The landmark Brown v. Board of Education case, in which the U.S. Supreme Court cited psychological evidence in overturning school segregation, is just one example of the powerful and far-reaching impact social science research can have on the world beyond academia. But many researchers still find it challenging to share scientific knowledge with the broader public and to partner with key social institutions to have such impact.

In this volume, prominent experts, including academic psychologists, government officials, and leaders of professional organizations, discuss how researchers can forge and strengthen vital links between scholarship and public engagement by lending their scientific expertise to debates around social issues and current events.

The authors provide pointers on talking to the media, testifying as an expert witness, dealing with governmental organizations, working with schools and students, and influencing public policy.

Table of Contents


Linda R. Tropp

  1. Becoming an Engaged Scholar: Getting Started
    Linda R. Tropp
  2. The Media: Helping Journalists Use and Interpret Your Research
    Amy T. Schalet
  3. The Public: Engaging a Nonscholarly Audience
    Samuel R. Sommers
  4. Public Policy: How Psychologists Can Influence Lawmakers
    Roberta Downing
  5. Government and Organizations: Transforming Institutions Using Behavioral Insights
    Abigail Dalton and Max H. Bazerman
  6. The Courts: How to Translate Research for Legal Cases
    Eugene Borgida and Susan T. Fiske
  7. Law Enforcement: Finding Common Purpose
    Jack Glaser and Amanda Charbonneau
  8. Education: Building Trusted Partnerships With Schools
    Geoffrey Maruyama and Lara Westerhof
  9. Health Professionals: Conducting Research With Physicians
    Louis A. Penner
  10. Community-Based Organizations: Enhancing Collaboration and Dissemination of Research
    Meg A. Bond and Michelle C. Haynes-Baratz
  11. Teaching and Mentoring: How to Involve Students in Engaged Scholarship
    Jamie Franco-Zamudio and Regina Langhout
  12. Where Have We Been, Where Are We Now, and Where Should We Be? Linking Engagement to Scholarship
    John F. Dovidio


About the Editor

Editor Bio

Linda R. Tropp, PhD, is a professor of social psychology at the University of Massachusetts Amherst, from which she received the Distinguished Academic Outreach Award for excellence in the application of scientific knowledge to advance the public good.

A Fellow of APA and the Society of Experimental Social Psychology, Tropp has received scholarly awards from the Society for the Psychological Study of Social Issues and the International Society of Political Psychology. She has been cited in numerous news outlets (including New York Times, Boston Globe, Wall Street Journal, New Republic, O Magazine, U.S. News and World Report, Salon, and Huffington Post, among others), invited to author blogs for Psychology Today and APA, and interviewed on radio and television (including PBS News Hour, NPR's Talk of the Nation, and New England Public Radio).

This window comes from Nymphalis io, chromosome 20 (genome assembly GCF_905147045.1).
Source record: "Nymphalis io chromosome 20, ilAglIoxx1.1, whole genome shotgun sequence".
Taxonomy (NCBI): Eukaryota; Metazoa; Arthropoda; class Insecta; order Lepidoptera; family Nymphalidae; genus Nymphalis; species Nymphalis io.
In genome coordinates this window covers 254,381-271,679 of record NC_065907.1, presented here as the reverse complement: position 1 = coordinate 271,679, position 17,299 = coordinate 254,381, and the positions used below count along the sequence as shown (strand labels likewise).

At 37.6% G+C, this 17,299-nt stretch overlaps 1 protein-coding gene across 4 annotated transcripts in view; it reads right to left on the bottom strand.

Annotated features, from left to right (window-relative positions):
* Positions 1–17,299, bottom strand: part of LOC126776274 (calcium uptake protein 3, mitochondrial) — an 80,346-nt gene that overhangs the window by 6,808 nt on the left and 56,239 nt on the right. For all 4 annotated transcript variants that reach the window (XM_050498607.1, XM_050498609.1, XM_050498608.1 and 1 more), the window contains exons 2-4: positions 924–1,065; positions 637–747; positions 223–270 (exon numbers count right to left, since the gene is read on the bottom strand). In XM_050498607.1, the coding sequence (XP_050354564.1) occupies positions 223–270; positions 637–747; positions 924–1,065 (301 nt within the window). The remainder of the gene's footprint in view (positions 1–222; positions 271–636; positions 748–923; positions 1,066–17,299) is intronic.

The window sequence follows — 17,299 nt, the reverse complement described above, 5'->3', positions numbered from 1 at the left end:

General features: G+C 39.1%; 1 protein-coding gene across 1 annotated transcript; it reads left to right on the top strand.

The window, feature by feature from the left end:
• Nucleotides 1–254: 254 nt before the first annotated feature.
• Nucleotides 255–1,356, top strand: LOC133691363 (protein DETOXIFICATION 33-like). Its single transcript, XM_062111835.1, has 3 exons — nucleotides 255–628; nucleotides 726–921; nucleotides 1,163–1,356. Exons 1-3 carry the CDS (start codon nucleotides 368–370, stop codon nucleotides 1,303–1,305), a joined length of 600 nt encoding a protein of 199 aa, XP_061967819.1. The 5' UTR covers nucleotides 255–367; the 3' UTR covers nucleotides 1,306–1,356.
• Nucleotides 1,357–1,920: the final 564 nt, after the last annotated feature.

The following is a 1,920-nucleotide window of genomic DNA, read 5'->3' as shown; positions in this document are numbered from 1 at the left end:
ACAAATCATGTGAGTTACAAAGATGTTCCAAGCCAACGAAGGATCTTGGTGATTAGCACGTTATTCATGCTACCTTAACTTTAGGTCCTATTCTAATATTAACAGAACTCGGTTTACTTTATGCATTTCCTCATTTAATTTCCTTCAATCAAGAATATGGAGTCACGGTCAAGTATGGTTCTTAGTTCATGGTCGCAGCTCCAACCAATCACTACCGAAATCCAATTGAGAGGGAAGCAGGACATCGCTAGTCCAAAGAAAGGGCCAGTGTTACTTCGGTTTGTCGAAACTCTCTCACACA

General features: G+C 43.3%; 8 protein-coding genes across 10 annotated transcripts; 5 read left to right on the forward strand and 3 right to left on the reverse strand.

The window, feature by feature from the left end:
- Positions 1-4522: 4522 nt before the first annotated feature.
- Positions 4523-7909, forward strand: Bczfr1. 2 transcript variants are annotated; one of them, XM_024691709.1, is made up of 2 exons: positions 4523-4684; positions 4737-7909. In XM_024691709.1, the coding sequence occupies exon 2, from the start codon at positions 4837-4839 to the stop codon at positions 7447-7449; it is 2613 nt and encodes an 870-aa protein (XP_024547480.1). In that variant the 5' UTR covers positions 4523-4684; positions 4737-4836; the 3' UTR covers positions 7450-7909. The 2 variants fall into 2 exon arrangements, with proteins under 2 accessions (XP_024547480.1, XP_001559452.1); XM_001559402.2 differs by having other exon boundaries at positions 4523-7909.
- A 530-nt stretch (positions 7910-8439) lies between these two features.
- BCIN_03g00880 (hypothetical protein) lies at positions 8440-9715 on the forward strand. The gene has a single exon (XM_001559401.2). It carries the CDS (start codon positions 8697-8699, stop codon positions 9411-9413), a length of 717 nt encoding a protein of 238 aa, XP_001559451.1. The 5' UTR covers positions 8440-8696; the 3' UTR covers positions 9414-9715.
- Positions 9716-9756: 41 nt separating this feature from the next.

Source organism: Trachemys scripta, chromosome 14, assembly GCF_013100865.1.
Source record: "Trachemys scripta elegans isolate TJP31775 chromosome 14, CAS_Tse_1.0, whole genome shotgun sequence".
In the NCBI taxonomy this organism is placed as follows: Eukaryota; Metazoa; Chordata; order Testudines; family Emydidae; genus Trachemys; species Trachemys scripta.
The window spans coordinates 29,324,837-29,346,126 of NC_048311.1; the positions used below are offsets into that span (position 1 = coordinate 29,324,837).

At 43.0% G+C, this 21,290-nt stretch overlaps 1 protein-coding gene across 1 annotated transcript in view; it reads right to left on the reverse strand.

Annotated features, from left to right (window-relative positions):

She has presented social science research at several congressional briefings and has worked with national organizations to translate research evidence for U.S. Supreme Court cases relevant to racial integration, discrimination, and immigration. She regularly works on state and national initiatives to improve interracial relations and promote racial justice, and with international organizations to evaluate programs designed to reduce racial and ethnic conflict.

Tropp is coeditor of Moving Beyond Prejudice Reduction: Pathways to Positive Intergroup Relations (2011), coauthor of When Groups Meet: The Dynamics of Intergroup Contact (2011), and editor of The Oxford Handbook of Intergroup Conflict (2012).

Reviews & Awards

Making Research Matter will help social scientists in general, and psychologists in particular, to forge the vital link between scholarship and social engagement.
Midwest Book Review

Making Research Matter both inspires and informs, telling us how we can make our scientific knowledge contribute to the greater good and why it is important to do so. Whether new to the process or already engaged, readers will acquire a toolbox chock-full of advice and tested practices supplied by experts working on issues such as education, health, and law enforcement. Don't head out to the field without it!
—Kay Deaux, PhD
Distinguished Professor Emerita, CUNY Graduate Center, New York, NY